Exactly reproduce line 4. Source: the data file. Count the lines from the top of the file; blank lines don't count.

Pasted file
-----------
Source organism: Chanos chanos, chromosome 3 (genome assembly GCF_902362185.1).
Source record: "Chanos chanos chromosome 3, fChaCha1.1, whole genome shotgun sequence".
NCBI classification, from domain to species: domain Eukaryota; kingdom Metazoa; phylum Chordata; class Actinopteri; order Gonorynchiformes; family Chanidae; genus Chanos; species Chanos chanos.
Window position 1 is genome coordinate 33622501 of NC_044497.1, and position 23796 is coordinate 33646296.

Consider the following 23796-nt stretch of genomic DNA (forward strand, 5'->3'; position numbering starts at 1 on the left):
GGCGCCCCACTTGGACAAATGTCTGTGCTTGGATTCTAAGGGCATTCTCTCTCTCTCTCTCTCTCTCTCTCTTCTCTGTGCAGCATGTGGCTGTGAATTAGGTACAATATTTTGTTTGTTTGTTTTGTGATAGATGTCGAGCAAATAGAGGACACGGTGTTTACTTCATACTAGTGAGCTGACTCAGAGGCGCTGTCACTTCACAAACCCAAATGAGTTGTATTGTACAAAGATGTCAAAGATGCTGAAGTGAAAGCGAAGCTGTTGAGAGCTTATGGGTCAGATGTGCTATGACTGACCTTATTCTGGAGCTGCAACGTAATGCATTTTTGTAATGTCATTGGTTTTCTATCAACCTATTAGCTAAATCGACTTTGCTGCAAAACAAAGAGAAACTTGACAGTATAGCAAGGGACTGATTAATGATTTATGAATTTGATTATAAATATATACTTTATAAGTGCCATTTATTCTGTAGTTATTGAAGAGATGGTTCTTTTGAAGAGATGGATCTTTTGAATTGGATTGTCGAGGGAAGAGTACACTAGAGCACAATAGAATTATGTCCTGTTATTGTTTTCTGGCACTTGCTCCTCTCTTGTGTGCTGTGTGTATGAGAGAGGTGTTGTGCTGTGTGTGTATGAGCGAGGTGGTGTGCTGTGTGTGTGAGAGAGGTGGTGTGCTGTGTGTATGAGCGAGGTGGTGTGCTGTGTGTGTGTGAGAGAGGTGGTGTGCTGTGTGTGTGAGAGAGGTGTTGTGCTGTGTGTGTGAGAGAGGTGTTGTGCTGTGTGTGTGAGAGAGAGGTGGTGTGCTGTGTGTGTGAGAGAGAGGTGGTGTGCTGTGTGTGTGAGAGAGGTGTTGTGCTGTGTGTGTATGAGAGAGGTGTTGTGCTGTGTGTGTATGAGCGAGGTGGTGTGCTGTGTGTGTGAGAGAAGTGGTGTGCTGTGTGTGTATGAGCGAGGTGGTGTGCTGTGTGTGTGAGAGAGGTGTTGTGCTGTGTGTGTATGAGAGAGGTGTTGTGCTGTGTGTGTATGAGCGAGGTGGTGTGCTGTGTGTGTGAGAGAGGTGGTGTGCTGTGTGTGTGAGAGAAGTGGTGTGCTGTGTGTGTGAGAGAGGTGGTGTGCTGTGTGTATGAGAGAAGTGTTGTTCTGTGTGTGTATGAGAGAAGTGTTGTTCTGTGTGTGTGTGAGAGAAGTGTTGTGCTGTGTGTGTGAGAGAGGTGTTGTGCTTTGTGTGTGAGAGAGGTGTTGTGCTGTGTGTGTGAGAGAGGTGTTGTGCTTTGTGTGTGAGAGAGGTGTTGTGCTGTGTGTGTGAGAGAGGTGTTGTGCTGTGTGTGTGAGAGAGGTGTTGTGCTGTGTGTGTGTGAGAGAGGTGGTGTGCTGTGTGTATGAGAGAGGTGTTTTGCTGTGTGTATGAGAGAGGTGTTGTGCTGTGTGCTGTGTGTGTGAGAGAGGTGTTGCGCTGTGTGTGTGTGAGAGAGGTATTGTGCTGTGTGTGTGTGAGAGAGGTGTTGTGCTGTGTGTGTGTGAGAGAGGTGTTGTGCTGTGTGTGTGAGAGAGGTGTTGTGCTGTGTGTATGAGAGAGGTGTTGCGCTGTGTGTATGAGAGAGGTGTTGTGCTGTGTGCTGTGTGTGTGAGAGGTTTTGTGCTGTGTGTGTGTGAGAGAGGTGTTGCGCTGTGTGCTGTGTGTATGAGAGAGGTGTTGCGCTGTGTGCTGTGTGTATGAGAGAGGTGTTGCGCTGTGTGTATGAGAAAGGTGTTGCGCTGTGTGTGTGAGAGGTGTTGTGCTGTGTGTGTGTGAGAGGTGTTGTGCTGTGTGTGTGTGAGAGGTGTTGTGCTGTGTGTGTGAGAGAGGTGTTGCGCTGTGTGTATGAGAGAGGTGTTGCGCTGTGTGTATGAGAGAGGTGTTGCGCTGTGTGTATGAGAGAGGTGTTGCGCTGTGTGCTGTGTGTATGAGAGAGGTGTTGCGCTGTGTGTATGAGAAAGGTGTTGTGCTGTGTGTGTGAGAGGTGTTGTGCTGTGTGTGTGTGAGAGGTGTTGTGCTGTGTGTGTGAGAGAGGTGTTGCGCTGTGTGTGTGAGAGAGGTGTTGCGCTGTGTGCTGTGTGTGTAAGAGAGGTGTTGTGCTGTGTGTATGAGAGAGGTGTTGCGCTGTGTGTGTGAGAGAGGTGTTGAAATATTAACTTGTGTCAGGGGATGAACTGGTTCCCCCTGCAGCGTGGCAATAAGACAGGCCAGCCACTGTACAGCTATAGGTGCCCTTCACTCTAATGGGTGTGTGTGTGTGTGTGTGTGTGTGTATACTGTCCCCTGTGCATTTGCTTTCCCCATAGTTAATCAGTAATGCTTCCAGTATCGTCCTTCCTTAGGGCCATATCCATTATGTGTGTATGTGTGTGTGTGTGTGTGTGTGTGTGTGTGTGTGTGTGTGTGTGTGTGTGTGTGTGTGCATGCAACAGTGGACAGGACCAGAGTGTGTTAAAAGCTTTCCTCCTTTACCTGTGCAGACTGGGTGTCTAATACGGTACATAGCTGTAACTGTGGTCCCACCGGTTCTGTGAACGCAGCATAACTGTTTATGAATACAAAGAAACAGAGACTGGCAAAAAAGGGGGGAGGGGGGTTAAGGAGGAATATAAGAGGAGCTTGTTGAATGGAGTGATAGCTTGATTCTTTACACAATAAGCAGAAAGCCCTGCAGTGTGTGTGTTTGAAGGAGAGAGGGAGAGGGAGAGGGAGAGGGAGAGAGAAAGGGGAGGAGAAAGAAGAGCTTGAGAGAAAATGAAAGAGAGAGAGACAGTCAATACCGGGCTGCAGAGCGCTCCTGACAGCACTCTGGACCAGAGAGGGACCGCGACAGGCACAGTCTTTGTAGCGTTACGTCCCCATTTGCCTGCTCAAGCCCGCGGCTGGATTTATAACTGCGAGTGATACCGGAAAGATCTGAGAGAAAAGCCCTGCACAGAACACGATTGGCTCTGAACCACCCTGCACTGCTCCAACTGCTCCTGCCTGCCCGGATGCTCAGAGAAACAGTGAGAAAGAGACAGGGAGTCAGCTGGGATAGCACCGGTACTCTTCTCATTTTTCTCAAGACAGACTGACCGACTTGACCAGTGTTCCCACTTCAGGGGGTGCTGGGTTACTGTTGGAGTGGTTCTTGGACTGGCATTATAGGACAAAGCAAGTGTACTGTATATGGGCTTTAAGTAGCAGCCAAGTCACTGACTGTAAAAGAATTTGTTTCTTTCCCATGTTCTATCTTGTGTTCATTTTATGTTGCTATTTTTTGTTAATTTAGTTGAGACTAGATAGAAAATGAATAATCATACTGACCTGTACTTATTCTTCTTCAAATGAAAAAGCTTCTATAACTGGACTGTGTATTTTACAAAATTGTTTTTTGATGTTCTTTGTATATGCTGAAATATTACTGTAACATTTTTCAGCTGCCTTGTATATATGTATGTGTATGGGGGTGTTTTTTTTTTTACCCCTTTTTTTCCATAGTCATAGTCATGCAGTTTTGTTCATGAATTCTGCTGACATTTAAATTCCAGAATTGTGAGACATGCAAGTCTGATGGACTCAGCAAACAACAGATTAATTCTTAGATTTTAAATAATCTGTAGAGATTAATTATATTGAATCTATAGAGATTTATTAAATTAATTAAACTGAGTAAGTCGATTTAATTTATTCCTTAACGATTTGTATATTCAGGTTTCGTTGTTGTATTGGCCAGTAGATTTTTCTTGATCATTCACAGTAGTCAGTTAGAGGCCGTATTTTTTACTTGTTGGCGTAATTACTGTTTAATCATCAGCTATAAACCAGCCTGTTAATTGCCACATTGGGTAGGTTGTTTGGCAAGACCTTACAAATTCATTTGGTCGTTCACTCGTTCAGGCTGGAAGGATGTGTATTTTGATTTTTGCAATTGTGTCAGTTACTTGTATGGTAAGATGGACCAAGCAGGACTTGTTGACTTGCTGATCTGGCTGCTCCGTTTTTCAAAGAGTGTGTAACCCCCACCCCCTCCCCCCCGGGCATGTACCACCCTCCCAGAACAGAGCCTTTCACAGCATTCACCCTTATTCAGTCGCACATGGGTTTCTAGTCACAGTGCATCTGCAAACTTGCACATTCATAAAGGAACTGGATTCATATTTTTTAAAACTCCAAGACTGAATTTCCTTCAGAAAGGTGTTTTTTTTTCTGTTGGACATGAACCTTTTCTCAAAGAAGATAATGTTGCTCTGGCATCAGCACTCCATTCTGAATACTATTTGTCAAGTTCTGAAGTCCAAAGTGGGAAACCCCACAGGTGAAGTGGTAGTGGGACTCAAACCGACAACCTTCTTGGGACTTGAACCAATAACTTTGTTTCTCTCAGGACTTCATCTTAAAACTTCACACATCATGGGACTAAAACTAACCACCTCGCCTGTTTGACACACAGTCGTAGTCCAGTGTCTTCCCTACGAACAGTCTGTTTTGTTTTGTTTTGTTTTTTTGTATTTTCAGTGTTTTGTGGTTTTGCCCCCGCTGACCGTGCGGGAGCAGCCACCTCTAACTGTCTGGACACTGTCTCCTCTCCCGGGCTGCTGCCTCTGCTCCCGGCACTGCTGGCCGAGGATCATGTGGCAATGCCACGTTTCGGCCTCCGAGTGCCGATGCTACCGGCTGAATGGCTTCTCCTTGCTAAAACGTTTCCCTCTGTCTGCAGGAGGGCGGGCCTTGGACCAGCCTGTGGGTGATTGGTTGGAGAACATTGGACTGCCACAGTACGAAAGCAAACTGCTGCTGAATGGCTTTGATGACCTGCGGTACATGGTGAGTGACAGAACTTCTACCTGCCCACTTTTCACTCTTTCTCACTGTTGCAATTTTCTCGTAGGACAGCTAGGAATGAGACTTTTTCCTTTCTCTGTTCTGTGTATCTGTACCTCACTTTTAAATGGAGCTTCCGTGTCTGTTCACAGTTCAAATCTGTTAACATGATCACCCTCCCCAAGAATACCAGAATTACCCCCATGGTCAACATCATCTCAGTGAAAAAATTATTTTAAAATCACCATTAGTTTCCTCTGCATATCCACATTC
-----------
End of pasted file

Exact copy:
Window position 1 is genome coordinate 33622501 of NC_044497.1, and position 23796 is coordinate 33646296.